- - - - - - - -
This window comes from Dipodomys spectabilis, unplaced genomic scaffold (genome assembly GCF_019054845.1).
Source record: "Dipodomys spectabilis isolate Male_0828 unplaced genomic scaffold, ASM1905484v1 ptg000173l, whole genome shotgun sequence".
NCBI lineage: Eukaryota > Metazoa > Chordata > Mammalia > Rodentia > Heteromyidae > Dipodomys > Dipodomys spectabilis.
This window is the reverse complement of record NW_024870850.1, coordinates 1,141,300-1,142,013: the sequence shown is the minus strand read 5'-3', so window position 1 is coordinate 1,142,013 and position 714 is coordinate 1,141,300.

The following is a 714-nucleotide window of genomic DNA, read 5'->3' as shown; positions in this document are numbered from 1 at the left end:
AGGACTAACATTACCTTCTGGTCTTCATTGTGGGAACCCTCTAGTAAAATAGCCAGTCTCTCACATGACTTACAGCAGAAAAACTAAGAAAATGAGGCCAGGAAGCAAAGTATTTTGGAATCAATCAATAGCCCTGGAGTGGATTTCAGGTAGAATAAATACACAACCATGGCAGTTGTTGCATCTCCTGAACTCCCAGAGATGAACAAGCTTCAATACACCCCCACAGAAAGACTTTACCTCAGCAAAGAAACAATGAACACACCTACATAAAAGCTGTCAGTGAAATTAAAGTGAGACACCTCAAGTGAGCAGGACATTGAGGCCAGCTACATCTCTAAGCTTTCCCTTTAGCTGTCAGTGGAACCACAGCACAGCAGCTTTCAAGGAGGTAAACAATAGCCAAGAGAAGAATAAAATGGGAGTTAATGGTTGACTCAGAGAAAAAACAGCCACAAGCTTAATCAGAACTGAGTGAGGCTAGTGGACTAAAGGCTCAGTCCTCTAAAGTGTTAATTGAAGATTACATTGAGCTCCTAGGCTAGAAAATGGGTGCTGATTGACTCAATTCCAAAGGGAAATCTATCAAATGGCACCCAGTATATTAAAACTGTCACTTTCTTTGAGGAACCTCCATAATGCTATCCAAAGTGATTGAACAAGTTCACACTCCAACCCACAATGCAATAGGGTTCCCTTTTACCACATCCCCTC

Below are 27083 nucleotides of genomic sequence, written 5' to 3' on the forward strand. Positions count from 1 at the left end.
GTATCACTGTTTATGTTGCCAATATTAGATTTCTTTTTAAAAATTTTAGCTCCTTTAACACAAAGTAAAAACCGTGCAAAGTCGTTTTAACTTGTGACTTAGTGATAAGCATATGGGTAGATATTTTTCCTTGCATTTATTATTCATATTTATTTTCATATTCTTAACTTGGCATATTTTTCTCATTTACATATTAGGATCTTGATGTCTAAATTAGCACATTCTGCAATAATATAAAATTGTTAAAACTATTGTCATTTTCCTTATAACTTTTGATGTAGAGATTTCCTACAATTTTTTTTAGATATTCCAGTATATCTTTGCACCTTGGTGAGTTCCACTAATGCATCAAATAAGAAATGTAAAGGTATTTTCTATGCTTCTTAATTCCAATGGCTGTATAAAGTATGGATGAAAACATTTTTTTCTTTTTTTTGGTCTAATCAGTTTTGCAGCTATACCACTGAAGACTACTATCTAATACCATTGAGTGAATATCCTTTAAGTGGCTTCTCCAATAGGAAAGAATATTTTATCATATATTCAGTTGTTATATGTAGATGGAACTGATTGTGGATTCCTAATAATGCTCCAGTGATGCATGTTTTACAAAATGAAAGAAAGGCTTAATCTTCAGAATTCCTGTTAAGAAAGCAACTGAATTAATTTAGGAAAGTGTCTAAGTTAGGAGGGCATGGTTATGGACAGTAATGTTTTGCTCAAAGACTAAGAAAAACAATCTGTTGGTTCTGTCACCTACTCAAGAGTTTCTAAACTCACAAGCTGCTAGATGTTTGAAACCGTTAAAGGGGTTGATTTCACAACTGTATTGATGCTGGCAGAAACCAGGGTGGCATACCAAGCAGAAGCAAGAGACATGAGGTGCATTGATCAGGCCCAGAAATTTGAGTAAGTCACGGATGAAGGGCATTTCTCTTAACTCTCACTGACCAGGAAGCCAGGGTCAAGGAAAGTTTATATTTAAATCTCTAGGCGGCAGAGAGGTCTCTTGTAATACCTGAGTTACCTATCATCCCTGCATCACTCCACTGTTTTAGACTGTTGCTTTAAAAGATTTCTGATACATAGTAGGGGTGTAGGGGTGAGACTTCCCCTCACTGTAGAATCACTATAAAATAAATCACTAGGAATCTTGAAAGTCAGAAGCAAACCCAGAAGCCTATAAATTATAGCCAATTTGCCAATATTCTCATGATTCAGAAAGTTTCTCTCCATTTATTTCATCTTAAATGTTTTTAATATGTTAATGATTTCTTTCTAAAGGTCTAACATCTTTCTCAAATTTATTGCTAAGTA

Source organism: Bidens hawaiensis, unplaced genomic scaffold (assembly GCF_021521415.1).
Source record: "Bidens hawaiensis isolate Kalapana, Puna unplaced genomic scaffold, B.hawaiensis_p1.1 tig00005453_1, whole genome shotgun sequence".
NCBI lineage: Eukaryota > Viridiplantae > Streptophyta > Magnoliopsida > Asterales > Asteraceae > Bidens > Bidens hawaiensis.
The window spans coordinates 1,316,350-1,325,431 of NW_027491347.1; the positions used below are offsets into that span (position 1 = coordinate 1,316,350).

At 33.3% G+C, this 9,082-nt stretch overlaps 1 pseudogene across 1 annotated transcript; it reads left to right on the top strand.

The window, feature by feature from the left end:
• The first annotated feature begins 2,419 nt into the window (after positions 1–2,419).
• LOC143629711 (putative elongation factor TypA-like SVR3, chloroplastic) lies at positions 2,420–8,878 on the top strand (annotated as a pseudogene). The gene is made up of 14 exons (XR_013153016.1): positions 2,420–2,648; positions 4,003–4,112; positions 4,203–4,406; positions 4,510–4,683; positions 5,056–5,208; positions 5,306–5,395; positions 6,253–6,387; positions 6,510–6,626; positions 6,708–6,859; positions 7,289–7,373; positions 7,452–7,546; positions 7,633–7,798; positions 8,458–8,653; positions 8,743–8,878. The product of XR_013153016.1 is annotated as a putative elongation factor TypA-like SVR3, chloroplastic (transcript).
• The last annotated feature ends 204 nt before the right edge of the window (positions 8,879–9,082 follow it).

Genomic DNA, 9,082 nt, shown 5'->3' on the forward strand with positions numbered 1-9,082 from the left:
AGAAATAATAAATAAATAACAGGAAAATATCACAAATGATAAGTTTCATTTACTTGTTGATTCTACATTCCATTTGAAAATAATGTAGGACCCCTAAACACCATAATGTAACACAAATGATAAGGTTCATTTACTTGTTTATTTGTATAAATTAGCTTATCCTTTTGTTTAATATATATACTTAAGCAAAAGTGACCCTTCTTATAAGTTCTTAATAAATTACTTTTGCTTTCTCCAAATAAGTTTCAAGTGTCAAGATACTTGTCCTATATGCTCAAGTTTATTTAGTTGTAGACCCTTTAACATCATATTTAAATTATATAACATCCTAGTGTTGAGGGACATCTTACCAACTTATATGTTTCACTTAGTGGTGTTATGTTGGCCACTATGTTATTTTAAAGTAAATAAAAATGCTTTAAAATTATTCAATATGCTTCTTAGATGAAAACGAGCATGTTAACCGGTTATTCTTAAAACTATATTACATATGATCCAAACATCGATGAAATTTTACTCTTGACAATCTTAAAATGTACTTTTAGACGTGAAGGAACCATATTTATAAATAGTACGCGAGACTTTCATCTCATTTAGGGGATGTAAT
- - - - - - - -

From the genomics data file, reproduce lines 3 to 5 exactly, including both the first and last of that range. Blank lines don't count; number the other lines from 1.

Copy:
NCBI lineage: Eukaryota > Metazoa > Chordata > Mammalia > Rodentia > Heteromyidae > Dipodomys > Dipodomys spectabilis.
This window is the reverse complement of record NW_024870850.1, coordinates 1,141,300-1,142,013: the sequence shown is the minus strand read 5'-3', so window position 1 is coordinate 1,142,013 and position 714 is coordinate 1,141,300.

The following is a 714-nucleotide window of genomic DNA, read 5'->3' as shown; positions in this document are numbered from 1 at the left end: